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Early microbiota, antibiotics and health

AuthorsNogacka, Alicja; Salazar, Nuria ; Arboleya, Silvia ; Suárez, Marta ; Fernández, Nuria; Solís, Gonzalo; Reyes-Gavilán, Clara G. de los; Gueimonde Fernández, Miguel
Issue DateJan-2018
PublisherSpringer Nature
CitationCellular and Molecular Life Sciences 75(1): 83–91 (2018)
AbstractThe colonization of the neonatal digestive tract provides a microbial stimulus required for an adequate maturation towards the physiological homeostasis of the host. This colonization, which is affected by several factors, begins with facultative anaerobes and continues with anaerobic genera. Accumulating evidence underlines the key role of the early neonatal period for this microbiota-induced maturation, being a key determinant factor for later health. Therefore, understanding the factors that determine the establishment of the microbiota in the infant is of critical importance. Exposure to antibiotics, either prenatally or postnatally, is common in early life mainly due to the use of intrapartum prophylaxis or to the administration of antibiotics in C-section deliveries. However, we are still far from understanding the impact of early antibiotics and their long-term effects. Increased risk of non-communicable diseases, such as allergies or obesity, has been observed in individuals exposed to antibiotics during early infancy. Moreover, the impact of antibiotics on the establishment of the infant gut resistome, and on the role of the microbiota as a reservoir of resistance genes, should be evaluated in the context of the problems associated with the increasing number of antibiotic resistant pathogenic strains. In this article, we review and discuss the above-mentioned issues with the aim of encouraging debate on the actions needed for understanding the impact of early life antibiotics upon human microbiota and health and for developing strategies aimed at minimizing this impact.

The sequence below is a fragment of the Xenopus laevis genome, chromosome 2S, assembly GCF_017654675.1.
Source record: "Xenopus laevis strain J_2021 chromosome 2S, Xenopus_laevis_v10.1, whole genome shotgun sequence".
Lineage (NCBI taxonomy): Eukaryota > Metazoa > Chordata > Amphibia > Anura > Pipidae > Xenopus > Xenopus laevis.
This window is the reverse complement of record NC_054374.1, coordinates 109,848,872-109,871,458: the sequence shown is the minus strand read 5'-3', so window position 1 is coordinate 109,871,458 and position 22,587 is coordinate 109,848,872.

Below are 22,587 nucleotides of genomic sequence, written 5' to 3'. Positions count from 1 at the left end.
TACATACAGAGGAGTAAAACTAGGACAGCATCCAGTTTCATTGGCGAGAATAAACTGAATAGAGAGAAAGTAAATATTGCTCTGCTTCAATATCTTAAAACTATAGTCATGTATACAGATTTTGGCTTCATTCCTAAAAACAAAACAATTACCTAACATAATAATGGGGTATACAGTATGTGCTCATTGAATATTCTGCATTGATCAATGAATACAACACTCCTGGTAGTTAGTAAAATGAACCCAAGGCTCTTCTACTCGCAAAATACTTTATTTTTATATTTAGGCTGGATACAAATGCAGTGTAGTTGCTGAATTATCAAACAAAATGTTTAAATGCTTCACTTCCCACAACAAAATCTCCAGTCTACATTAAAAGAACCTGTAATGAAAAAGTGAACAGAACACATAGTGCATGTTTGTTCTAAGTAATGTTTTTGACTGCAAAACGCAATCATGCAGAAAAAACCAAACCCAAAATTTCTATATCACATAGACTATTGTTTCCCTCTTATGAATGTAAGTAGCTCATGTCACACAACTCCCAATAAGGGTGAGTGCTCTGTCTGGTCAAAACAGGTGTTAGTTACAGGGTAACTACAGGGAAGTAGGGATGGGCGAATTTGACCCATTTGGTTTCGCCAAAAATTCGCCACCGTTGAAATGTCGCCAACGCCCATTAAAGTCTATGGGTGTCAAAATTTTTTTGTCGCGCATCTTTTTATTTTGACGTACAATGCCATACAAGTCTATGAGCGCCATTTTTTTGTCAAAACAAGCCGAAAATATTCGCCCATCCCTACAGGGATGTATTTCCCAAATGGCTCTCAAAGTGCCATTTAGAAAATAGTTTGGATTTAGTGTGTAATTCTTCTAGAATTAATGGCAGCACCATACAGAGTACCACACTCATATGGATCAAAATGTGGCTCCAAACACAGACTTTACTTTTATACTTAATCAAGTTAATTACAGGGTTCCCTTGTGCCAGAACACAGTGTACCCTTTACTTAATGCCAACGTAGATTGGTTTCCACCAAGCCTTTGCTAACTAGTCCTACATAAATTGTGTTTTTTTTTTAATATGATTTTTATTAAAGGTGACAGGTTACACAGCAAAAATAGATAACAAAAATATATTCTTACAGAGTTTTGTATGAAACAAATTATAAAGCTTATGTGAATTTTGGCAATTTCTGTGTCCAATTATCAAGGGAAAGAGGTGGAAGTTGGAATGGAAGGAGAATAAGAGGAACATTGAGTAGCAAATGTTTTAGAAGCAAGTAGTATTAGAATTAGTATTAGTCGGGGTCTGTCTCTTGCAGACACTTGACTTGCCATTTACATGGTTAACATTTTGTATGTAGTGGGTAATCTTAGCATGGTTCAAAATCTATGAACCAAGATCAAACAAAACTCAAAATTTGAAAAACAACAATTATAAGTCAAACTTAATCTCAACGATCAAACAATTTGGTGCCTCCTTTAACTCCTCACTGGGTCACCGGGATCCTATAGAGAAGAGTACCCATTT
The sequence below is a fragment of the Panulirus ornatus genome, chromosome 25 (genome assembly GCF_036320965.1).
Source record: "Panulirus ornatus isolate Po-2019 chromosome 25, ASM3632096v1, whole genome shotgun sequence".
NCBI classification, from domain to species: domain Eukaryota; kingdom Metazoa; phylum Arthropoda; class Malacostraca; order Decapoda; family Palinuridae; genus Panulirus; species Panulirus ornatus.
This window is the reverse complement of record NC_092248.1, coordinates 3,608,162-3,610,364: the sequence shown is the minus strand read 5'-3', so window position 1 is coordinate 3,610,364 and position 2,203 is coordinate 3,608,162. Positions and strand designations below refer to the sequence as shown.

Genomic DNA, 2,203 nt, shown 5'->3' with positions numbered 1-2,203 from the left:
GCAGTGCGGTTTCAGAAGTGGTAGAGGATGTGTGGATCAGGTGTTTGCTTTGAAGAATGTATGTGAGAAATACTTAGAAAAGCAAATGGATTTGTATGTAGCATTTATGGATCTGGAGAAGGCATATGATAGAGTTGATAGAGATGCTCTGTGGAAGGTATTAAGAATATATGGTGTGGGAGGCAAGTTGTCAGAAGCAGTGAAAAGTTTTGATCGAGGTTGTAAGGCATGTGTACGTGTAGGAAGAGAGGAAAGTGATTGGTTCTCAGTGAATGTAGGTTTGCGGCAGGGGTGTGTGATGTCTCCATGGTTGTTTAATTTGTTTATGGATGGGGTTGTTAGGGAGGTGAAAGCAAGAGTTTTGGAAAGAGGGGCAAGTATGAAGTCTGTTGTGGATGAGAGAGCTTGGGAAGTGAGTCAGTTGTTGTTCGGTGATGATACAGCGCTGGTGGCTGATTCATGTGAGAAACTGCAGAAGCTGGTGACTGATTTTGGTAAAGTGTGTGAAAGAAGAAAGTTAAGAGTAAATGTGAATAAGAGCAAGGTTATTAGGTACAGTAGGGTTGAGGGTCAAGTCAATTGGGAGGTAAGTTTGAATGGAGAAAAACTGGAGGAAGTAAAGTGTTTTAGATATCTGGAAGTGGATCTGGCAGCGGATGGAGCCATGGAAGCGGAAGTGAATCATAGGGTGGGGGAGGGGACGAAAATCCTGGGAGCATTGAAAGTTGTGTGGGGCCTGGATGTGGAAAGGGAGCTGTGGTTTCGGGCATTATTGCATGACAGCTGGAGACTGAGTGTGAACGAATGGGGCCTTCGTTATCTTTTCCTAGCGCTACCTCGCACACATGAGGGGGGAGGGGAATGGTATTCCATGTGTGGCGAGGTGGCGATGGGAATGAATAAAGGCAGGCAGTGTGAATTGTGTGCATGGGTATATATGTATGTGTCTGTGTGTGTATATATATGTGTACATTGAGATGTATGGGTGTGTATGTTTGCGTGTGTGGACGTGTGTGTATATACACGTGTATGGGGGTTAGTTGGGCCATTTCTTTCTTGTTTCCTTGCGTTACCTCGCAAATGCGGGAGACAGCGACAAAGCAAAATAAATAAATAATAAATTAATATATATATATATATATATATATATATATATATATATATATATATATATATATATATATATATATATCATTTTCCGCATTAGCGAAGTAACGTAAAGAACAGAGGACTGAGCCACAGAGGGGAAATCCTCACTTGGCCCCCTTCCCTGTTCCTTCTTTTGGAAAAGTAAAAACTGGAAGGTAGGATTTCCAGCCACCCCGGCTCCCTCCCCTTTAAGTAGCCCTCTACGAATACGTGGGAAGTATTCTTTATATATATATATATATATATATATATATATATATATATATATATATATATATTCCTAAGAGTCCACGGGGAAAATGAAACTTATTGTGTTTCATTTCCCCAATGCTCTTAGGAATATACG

Publisher version (URL)http://dx.doi.org/10.1007/s00018-017-2670-2
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